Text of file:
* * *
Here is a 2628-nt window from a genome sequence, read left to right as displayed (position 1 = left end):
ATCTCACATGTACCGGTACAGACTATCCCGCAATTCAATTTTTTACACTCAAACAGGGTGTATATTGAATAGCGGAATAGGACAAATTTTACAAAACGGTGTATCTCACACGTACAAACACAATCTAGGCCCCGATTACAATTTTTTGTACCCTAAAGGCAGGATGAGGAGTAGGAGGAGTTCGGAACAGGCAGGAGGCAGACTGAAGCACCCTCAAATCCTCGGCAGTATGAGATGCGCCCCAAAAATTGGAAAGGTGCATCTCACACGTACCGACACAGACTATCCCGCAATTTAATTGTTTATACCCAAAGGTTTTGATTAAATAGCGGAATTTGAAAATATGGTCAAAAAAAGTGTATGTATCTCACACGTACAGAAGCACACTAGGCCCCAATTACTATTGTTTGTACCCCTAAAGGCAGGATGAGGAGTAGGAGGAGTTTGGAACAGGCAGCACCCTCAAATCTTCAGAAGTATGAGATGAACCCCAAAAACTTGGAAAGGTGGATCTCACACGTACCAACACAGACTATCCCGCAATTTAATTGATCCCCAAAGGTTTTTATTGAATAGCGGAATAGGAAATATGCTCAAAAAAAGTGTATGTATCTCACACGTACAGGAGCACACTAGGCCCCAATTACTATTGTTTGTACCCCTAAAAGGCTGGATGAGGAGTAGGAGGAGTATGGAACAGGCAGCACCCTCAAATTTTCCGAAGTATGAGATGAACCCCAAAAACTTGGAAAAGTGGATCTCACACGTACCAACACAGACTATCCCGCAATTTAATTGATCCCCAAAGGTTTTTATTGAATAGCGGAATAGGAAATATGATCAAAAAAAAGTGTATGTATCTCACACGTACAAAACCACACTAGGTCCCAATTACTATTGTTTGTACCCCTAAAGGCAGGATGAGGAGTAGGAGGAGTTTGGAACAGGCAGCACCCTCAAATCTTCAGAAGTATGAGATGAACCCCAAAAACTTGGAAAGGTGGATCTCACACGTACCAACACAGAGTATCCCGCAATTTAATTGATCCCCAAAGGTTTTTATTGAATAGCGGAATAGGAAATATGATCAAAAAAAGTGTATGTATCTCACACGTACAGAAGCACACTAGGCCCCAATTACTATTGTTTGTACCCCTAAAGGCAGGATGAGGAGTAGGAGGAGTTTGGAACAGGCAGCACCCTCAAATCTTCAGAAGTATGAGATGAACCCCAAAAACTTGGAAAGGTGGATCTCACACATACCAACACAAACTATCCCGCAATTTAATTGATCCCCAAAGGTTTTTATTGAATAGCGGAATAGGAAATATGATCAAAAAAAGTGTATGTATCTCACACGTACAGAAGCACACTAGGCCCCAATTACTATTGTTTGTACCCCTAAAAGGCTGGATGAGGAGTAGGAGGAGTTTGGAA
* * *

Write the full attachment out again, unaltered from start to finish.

Here is a 2628-nt window from a genome sequence, read left to right as displayed (position 1 = left end):
ATCTCACATGTACCGGTACAGACTATCCCGCAATTCAATTTTTTACACTCAAACAGGGTGTATATTGAATAGCGGAATAGGACAAATTTTACAAAACGGTGTATCTCACACGTACAAACACAATCTAGGCCCCGATTACAATTTTTTGTACCCTAAAGGCAGGATGAGGAGTAGGAGGAGTTCGGAACAGGCAGGAGGCAGACTGAAGCACCCTCAAATCCTCGGCAGTATGAGATGCGCCCCAAAAATTGGAAAGGTGCATCTCACACGTACCGACACAGACTATCCCGCAATTTAATTGTTTATACCCAAAGGTTTTGATTAAATAGCGGAATTTGAAAATATGGTCAAAAAAAGTGTATGTATCTCACACGTACAGAAGCACACTAGGCCCCAATTACTATTGTTTGTACCCCTAAAGGCAGGATGAGGAGTAGGAGGAGTTTGGAACAGGCAGCACCCTCAAATCTTCAGAAGTATGAGATGAACCCCAAAAACTTGGAAAGGTGGATCTCACACGTACCAACACAGACTATCCCGCAATTTAATTGATCCCCAAAGGTTTTTATTGAATAGCGGAATAGGAAATATGCTCAAAAAAAGTGTATGTATCTCACACGTACAGGAGCACACTAGGCCCCAATTACTATTGTTTGTACCCCTAAAAGGCTGGATGAGGAGTAGGAGGAGTATGGAACAGGCAGCACCCTCAAATTTTCCGAAGTATGAGATGAACCCCAAAAACTTGGAAAAGTGGATCTCACACGTACCAACACAGACTATCCCGCAATTTAATTGATCCCCAAAGGTTTTTATTGAATAGCGGAATAGGAAATATGATCAAAAAAAAGTGTATGTATCTCACACGTACAAAACCACACTAGGTCCCAATTACTATTGTTTGTACCCCTAAAGGCAGGATGAGGAGTAGGAGGAGTTTGGAACAGGCAGCACCCTCAAATCTTCAGAAGTATGAGATGAACCCCAAAAACTTGGAAAGGTGGATCTCACACGTACCAACACAGAGTATCCCGCAATTTAATTGATCCCCAAAGGTTTTTATTGAATAGCGGAATAGGAAATATGATCAAAAAAAGTGTATGTATCTCACACGTACAGAAGCACACTAGGCCCCAATTACTATTGTTTGTACCCCTAAAGGCAGGATGAGGAGTAGGAGGAGTTTGGAACAGGCAGCACCCTCAAATCTTCAGAAGTATGAGATGAACCCCAAAAACTTGGAAAGGTGGATCTCACACATACCAACACAAACTATCCCGCAATTTAATTGATCCCCAAAGGTTTTTATTGAATAGCGGAATAGGAAATATGATCAAAAAAAGTGTATGTATCTCACACGTACAGAAGCACACTAGGCCCCAATTACTATTGTTTGTACCCCTAAAAGGCTGGATGAGGAGTAGGAGGAGTTTGGAA